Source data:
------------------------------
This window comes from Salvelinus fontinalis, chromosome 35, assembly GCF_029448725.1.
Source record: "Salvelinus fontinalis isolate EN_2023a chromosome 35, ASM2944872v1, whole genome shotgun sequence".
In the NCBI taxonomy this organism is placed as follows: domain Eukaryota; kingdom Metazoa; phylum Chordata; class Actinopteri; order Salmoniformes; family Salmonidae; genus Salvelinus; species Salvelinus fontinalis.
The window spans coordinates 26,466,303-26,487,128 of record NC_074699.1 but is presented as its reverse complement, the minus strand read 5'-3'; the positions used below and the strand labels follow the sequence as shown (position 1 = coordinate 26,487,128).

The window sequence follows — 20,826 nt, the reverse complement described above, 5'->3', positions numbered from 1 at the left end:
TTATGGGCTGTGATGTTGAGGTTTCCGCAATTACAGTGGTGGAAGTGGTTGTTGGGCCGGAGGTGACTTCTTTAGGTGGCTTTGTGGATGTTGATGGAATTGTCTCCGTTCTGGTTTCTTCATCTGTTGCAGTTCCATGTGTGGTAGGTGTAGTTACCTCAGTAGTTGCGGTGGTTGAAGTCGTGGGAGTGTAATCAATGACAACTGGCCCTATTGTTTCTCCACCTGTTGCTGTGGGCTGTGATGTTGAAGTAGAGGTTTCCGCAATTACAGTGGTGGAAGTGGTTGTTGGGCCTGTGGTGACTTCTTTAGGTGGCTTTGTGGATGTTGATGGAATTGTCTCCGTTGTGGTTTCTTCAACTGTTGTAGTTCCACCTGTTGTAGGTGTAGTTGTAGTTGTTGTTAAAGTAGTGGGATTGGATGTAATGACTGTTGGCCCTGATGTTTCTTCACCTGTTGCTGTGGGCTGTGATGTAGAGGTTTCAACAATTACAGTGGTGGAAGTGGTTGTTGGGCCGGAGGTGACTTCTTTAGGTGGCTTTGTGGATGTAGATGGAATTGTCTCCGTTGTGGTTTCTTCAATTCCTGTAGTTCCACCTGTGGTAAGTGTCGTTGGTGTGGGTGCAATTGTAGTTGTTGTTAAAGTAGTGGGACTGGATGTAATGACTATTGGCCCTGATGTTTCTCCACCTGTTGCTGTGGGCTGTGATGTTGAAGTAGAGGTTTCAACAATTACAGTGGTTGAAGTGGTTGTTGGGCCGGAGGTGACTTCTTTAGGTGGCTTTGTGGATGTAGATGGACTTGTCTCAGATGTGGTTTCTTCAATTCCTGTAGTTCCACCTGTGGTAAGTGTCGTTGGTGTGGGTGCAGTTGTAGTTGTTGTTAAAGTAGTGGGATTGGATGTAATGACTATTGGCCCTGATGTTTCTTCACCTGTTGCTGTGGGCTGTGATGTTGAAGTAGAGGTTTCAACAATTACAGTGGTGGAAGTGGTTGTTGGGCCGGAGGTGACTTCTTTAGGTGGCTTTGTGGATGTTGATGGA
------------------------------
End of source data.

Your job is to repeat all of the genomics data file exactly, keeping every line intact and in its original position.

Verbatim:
This window comes from Salvelinus fontinalis, chromosome 35, assembly GCF_029448725.1.
Source record: "Salvelinus fontinalis isolate EN_2023a chromosome 35, ASM2944872v1, whole genome shotgun sequence".
In the NCBI taxonomy this organism is placed as follows: domain Eukaryota; kingdom Metazoa; phylum Chordata; class Actinopteri; order Salmoniformes; family Salmonidae; genus Salvelinus; species Salvelinus fontinalis.
The window spans coordinates 26,466,303-26,487,128 of record NC_074699.1 but is presented as its reverse complement, the minus strand read 5'-3'; the positions used below and the strand labels follow the sequence as shown (position 1 = coordinate 26,487,128).

The window sequence follows — 20,826 nt, the reverse complement described above, 5'->3', positions numbered from 1 at the left end:
TTATGGGCTGTGATGTTGAGGTTTCCGCAATTACAGTGGTGGAAGTGGTTGTTGGGCCGGAGGTGACTTCTTTAGGTGGCTTTGTGGATGTTGATGGAATTGTCTCCGTTCTGGTTTCTTCATCTGTTGCAGTTCCATGTGTGGTAGGTGTAGTTACCTCAGTAGTTGCGGTGGTTGAAGTCGTGGGAGTGTAATCAATGACAACTGGCCCTATTGTTTCTCCACCTGTTGCTGTGGGCTGTGATGTTGAAGTAGAGGTTTCCGCAATTACAGTGGTGGAAGTGGTTGTTGGGCCTGTGGTGACTTCTTTAGGTGGCTTTGTGGATGTTGATGGAATTGTCTCCGTTGTGGTTTCTTCAACTGTTGTAGTTCCACCTGTTGTAGGTGTAGTTGTAGTTGTTGTTAAAGTAGTGGGATTGGATGTAATGACTGTTGGCCCTGATGTTTCTTCACCTGTTGCTGTGGGCTGTGATGTAGAGGTTTCAACAATTACAGTGGTGGAAGTGGTTGTTGGGCCGGAGGTGACTTCTTTAGGTGGCTTTGTGGATGTAGATGGAATTGTCTCCGTTGTGGTTTCTTCAATTCCTGTAGTTCCACCTGTGGTAAGTGTCGTTGGTGTGGGTGCAATTGTAGTTGTTGTTAAAGTAGTGGGACTGGATGTAATGACTATTGGCCCTGATGTTTCTCCACCTGTTGCTGTGGGCTGTGATGTTGAAGTAGAGGTTTCAACAATTACAGTGGTTGAAGTGGTTGTTGGGCCGGAGGTGACTTCTTTAGGTGGCTTTGTGGATGTAGATGGACTTGTCTCAGATGTGGTTTCTTCAATTCCTGTAGTTCCACCTGTGGTAAGTGTCGTTGGTGTGGGTGCAGTTGTAGTTGTTGTTAAAGTAGTGGGATTGGATGTAATGACTATTGGCCCTGATGTTTCTTCACCTGTTGCTGTGGGCTGTGATGTTGAAGTAGAGGTTTCAACAATTACAGTGGTGGAAGTGGTTGTTGGGCCGGAGGTGACTTCTTTAGGTGGCTTTGTGGATGTTGATGGA